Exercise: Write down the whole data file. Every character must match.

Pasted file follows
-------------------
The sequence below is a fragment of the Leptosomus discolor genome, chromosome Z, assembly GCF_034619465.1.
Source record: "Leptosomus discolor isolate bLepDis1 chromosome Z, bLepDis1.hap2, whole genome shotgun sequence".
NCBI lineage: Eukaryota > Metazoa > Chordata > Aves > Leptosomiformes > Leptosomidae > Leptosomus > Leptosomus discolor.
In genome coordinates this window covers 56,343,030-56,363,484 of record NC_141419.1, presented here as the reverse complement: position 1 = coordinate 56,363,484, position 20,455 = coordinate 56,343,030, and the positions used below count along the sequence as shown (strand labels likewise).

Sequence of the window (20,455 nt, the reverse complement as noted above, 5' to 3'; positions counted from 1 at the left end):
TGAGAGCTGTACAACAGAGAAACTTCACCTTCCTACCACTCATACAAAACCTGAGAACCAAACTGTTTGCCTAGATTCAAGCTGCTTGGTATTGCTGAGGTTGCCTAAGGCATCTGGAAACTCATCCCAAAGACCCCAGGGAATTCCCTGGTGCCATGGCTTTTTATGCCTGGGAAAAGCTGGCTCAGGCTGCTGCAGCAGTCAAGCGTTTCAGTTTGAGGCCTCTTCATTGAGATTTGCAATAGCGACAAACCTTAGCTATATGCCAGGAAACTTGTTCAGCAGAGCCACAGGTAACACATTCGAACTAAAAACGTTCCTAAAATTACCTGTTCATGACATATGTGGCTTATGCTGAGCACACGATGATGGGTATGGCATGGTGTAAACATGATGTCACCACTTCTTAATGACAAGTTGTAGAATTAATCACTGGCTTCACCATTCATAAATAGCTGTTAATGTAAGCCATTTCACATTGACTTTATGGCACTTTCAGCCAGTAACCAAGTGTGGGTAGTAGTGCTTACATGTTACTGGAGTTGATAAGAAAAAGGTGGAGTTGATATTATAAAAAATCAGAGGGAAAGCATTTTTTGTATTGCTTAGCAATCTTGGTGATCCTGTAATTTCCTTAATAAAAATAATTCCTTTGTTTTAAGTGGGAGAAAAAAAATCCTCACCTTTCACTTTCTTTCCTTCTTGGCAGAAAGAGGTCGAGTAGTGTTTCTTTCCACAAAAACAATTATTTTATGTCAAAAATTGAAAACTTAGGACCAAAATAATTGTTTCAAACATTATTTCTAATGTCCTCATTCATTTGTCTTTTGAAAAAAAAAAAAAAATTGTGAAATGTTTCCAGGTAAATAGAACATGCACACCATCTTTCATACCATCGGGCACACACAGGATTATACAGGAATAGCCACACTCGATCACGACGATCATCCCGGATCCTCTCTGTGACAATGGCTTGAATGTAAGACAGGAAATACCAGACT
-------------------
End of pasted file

The sequence below is a fragment of the Leptosomus discolor genome, chromosome Z, assembly GCF_034619465.1.
Source record: "Leptosomus discolor isolate bLepDis1 chromosome Z, bLepDis1.hap2, whole genome shotgun sequence".
NCBI lineage: Eukaryota > Metazoa > Chordata > Aves > Leptosomiformes > Leptosomidae > Leptosomus > Leptosomus discolor.
In genome coordinates this window covers 56,343,030-56,363,484 of record NC_141419.1, presented here as the reverse complement: position 1 = coordinate 56,363,484, position 20,455 = coordinate 56,343,030, and the positions used below count along the sequence as shown (strand labels likewise).

Sequence of the window (20,455 nt, the reverse complement as noted above, 5' to 3'; positions counted from 1 at the left end):
TGAGAGCTGTACAACAGAGAAACTTCACCTTCCTACCACTCATACAAAACCTGAGAACCAAACTGTTTGCCTAGATTCAAGCTGCTTGGTATTGCTGAGGTTGCCTAAGGCATCTGGAAACTCATCCCAAAGACCCCAGGGAATTCCCTGGTGCCATGGCTTTTTATGCCTGGGAAAAGCTGGCTCAGGCTGCTGCAGCAGTCAAGCGTTTCAGTTTGAGGCCTCTTCATTGAGATTTGCAATAGCGACAAACCTTAGCTATATGCCAGGAAACTTGTTCAGCAGAGCCACAGGTAACACATTCGAACTAAAAACGTTCCTAAAATTACCTGTTCATGACATATGTGGCTTATGCTGAGCACACGATGATGGGTATGGCATGGTGTAAACATGATGTCACCACTTCTTAATGACAAGTTGTAGAATTAATCACTGGCTTCACCATTCATAAATAGCTGTTAATGTAAGCCATTTCACATTGACTTTATGGCACTTTCAGCCAGTAACCAAGTGTGGGTAGTAGTGCTTACATGTTACTGGAGTTGATAAGAAAAAGGTGGAGTTGATATTATAAAAAATCAGAGGGAAAGCATTTTTTGTATTGCTTAGCAATCTTGGTGATCCTGTAATTTCCTTAATAAAAATAATTCCTTTGTTTTAAGTGGGAGAAAAAAAATCCTCACCTTTCACTTTCTTTCCTTCTTGGCAGAAAGAGGTCGAGTAGTGTTTCTTTCCACAAAAACAATTATTTTATGTCAAAAATTGAAAACTTAGGACCAAAATAATTGTTTCAAACATTATTTCTAATGTCCTCATTCATTTGTCTTTTGAAAAAAAAAAAAAAATTGTGAAATGTTTCCAGGTAAATAGAACATGCACACCATCTTTCATACCATCGGGCACACACAGGATTATACAGGAATAGCCACACTCGATCACGACGATCATCCCGGATCCTCTCTGTGACAATGGCTTGAATGTAAGACAGGAAATACCAGACT